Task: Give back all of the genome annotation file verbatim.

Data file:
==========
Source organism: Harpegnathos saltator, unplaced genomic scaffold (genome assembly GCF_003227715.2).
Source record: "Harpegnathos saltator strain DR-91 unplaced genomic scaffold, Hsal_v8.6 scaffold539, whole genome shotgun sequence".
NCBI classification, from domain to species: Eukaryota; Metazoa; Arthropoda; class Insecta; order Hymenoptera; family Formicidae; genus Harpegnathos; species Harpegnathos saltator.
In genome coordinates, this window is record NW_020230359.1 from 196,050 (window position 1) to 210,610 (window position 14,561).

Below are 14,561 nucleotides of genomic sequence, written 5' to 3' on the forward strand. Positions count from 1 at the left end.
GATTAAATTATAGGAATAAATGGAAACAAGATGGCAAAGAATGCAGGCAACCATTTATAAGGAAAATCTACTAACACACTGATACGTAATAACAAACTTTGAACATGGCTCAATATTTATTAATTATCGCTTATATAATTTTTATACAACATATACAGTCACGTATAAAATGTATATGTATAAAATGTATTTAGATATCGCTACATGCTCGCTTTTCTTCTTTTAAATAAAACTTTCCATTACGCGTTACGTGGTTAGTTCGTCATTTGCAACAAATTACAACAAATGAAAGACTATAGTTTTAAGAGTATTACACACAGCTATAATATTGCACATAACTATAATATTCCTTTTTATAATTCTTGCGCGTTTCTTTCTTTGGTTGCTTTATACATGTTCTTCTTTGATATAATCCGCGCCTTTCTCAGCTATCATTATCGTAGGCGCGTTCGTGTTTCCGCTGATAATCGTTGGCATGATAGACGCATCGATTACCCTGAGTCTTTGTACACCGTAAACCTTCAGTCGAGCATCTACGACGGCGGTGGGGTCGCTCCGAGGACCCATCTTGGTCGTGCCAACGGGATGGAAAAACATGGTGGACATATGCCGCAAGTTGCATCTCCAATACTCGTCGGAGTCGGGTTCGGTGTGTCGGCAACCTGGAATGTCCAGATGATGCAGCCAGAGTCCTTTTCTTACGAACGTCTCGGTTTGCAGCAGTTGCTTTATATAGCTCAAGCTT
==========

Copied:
Source organism: Harpegnathos saltator, unplaced genomic scaffold (genome assembly GCF_003227715.2).
Source record: "Harpegnathos saltator strain DR-91 unplaced genomic scaffold, Hsal_v8.6 scaffold539, whole genome shotgun sequence".
NCBI classification, from domain to species: Eukaryota; Metazoa; Arthropoda; class Insecta; order Hymenoptera; family Formicidae; genus Harpegnathos; species Harpegnathos saltator.
In genome coordinates, this window is record NW_020230359.1 from 196,050 (window position 1) to 210,610 (window position 14,561).

Below are 14,561 nucleotides of genomic sequence, written 5' to 3' on the forward strand. Positions count from 1 at the left end.
GATTAAATTATAGGAATAAATGGAAACAAGATGGCAAAGAATGCAGGCAACCATTTATAAGGAAAATCTACTAACACACTGATACGTAATAACAAACTTTGAACATGGCTCAATATTTATTAATTATCGCTTATATAATTTTTATACAACATATACAGTCACGTATAAAATGTATATGTATAAAATGTATTTAGATATCGCTACATGCTCGCTTTTCTTCTTTTAAATAAAACTTTCCATTACGCGTTACGTGGTTAGTTCGTCATTTGCAACAAATTACAACAAATGAAAGACTATAGTTTTAAGAGTATTACACACAGCTATAATATTGCACATAACTATAATATTCCTTTTTATAATTCTTGCGCGTTTCTTTCTTTGGTTGCTTTATACATGTTCTTCTTTGATATAATCCGCGCCTTTCTCAGCTATCATTATCGTAGGCGCGTTCGTGTTTCCGCTGATAATCGTTGGCATGATAGACGCATCGATTACCCTGAGTCTTTGTACACCGTAAACCTTCAGTCGAGCATCTACGACGGCGGTGGGGTCGCTCCGAGGACCCATCTTGGTCGTGCCAACGGGATGGAAAAACATGGTGGACATATGCCGCAAGTTGCATCTCCAATACTCGTCGGAGTCGGGTTCGGTGTGTCGGCAACCTGGAATGTCCAGATGATGCAGCCAGAGTCCTTTTCTTACGAACGTCTCGGTTTGCAGCAGTTGCTTTATATAGCTCAAGCTT